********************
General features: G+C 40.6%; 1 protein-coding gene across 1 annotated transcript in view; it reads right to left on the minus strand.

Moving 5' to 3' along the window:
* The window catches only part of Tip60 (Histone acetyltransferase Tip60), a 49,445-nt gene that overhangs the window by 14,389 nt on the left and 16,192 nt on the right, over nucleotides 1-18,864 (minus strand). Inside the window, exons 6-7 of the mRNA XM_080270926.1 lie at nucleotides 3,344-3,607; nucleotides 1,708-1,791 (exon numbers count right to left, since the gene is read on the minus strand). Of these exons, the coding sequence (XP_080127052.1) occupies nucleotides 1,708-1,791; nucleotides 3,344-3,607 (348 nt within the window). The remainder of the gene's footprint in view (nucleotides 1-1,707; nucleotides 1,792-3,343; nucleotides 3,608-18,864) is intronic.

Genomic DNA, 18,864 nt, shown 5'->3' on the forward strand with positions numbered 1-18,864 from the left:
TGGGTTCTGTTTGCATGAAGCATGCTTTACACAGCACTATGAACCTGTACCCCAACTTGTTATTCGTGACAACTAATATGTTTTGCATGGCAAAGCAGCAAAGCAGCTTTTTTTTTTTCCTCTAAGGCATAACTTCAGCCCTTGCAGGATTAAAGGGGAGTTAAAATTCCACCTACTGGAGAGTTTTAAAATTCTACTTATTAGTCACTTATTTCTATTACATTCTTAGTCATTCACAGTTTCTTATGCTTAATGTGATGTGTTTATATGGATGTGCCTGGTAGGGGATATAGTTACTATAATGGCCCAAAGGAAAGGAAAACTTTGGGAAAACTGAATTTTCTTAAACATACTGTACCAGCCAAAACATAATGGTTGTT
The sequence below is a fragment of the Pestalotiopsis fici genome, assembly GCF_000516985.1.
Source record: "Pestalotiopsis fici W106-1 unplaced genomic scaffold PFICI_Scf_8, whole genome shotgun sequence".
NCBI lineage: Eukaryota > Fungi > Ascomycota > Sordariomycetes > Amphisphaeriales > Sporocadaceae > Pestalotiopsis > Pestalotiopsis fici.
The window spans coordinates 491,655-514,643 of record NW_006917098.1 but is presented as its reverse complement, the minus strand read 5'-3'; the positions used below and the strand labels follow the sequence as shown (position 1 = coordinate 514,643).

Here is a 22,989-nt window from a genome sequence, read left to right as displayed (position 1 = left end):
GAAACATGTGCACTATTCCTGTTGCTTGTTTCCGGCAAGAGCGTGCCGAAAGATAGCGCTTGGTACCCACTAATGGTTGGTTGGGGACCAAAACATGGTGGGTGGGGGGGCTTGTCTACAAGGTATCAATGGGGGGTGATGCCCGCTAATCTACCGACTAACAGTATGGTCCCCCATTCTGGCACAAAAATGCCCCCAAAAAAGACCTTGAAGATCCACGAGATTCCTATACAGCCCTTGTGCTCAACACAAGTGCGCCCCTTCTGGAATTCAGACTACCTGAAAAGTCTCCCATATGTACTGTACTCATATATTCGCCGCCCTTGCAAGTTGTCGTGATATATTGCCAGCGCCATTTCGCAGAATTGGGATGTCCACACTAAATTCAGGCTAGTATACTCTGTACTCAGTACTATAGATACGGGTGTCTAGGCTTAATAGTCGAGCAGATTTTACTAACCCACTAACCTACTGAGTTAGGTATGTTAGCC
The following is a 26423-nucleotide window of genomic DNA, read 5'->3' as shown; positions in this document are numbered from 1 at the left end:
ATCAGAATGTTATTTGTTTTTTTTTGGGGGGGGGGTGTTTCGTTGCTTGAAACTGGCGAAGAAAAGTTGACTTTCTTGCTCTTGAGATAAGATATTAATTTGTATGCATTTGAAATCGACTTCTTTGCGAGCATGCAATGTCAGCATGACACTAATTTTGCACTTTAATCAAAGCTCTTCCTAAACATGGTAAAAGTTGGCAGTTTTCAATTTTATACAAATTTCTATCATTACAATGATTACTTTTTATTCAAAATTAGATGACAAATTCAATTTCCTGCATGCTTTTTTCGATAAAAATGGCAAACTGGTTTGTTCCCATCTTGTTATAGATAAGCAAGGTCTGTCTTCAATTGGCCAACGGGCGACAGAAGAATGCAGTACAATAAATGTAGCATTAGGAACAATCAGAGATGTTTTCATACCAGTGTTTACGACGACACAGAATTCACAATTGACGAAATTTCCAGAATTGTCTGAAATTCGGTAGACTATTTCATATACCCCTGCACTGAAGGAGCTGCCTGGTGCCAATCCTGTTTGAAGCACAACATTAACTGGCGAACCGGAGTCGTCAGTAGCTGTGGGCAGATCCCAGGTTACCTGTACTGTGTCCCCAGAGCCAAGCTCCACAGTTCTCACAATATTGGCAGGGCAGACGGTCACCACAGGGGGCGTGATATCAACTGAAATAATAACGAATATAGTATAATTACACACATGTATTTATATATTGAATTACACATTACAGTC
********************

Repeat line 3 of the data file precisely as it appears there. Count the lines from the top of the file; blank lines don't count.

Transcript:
* The window catches only part of Tip60 (Histone acetyltransferase Tip60), a 49,445-nt gene that overhangs the window by 14,389 nt on the left and 16,192 nt on the right, over nucleotides 1-18,864 (minus strand). Inside the window, exons 6-7 of the mRNA XM_080270926.1 lie at nucleotides 3,344-3,607; nucleotides 1,708-1,791 (exon numbers count right to left, since the gene is read on the minus strand). Of these exons, the coding sequence (XP_080127052.1) occupies nucleotides 1,708-1,791; nucleotides 3,344-3,607 (348 nt within the window). The remainder of the gene's footprint in view (nucleotides 1-1,707; nucleotides 1,792-3,343; nucleotides 3,608-18,864) is intronic.